6 English Bridge August 2017 www.ebu.co.uk
encourage my students to see auctions as
conversations. Tell your partner about your
hand and listen to what partner is saying back.
It is often a pretty short conversation - you don't
usually get to say that many things! This means you
need to prioritise and give the most important
information as early as possible - so your choices of
whether to open and what to open are really
The first consideration is whether you should
open the bidding. My usual advice is that you
should be opening most 12 point hands and can
open with 11 points if you have 'a reason'. This
might be a particularly good or long suit or some
other extra shape; often it's more than one of these
things. It is important to realise that passing does
not prevent you from bidding later - indeed, it can
make subsequent bidding much easier as partner
will know you aren't very strong.
The second question is what to open. Your first
priority should be 1NT if you can, and this will be
covered in the next article. Assuming that you are
opening one of a suit you should always open the
suit in which you have most cards - your longest
suit - which won't always be your strongest suit.
Don't be tempted to open a stronger, shorter suit -
you will just confuse partner as the auction
continues. A good general rule for bidding is that
telling partner where your long cards are is usually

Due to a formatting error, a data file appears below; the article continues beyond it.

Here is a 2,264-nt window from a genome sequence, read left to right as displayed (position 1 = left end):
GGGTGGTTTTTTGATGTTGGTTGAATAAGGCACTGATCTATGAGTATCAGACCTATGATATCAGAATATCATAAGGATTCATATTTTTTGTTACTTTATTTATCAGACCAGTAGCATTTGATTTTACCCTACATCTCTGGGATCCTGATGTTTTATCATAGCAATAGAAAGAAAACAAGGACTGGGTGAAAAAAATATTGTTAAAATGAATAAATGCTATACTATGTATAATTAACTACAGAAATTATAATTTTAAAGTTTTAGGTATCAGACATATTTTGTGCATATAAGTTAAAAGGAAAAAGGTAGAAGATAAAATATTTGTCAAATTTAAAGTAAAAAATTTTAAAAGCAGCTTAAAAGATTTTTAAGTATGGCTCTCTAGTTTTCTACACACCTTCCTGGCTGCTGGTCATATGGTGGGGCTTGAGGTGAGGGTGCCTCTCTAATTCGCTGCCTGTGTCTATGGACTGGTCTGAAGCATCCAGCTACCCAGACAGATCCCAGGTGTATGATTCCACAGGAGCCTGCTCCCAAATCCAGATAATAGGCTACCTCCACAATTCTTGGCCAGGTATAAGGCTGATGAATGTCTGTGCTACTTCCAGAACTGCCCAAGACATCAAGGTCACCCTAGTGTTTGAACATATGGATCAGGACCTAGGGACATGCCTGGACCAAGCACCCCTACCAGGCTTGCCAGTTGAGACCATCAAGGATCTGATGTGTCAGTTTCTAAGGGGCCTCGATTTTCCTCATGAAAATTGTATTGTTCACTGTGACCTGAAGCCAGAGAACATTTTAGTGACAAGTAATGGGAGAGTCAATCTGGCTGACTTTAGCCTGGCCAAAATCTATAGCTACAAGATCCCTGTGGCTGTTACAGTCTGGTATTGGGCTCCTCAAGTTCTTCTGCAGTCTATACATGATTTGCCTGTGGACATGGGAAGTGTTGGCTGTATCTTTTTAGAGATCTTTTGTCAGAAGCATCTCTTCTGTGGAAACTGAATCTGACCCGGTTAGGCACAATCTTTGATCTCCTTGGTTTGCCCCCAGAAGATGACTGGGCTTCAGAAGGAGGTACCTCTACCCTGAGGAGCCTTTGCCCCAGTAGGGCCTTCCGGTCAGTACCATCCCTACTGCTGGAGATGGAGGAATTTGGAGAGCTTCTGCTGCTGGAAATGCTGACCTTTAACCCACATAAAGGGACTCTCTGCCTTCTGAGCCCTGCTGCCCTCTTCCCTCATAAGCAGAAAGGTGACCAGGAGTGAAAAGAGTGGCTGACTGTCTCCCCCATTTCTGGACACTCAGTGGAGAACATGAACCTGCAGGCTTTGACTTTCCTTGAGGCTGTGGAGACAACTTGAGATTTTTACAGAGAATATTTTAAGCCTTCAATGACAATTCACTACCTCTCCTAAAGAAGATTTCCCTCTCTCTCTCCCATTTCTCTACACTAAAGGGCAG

more useful to them than telling them where your
With two five card suits you should open the
higher-ranking (spades, then hearts, then
diamonds - think of High Five). If you open the
lower you will sometimes find it difficult to make a
sensible bid on the second round of the auction.
With two four card suits open a major suit (hearts
or spades) if you can. A good rule is to open 1™, 1´
then 1® in that order of preference.
Have a go at these problems: would you open
and, if so, what?
1. 1™. With 16 points you should definitely be
opening and you should always start with your
longest suit - don't be lured in by the quality of
your diamonds! You can bid them later if it looks
like a good idea.
2. 1™. You only have 11 points but they are all in
your long suits, which is good; you have a
singleton and good intermediate cards (those
3. Pass. You have queens and jacks in your short
suits, which are not very useful, and you will
probably be able to overcall 1´ later when the
auction gets back to you. This will be a far better
description of your hand than telling partner
that it is worth an opening bid!
4. 1´. You are out of range for 1NT, which shows
12-14, so open your major.
5. 1t. With two five card suits open the higher
(High Five), even if it is the weaker suit. This is
because it makes it easier to show your shape
later. You may bid 2® next and partner can pass
or show preference for diamonds all at the
2-level. If you bid 1® first and partner responds
at the one level, you will now have to go 2t to
show your second suit and may end up playing at
the 3-level even if partner has a weak hand.
Opening the Bidding
ACOLytes - Know the Basics by Sarah Bell
´ A Q 4 2
™ A 5
t K J 7
® Q 9 8 5
´ K 6
t K 8 7 5 4
® K Q 8 7 3
Hand 1 Hand 2 Hand 3
´ Q 5 4 ´ 7 ´ K J 7 5 4
™ A 9 7 5 3 ™ A Q J 10 3 ™ Q J
t A K Q J t K J 10 7 t Q J
® 6 ® 8 6 2 ® J 8 5 4
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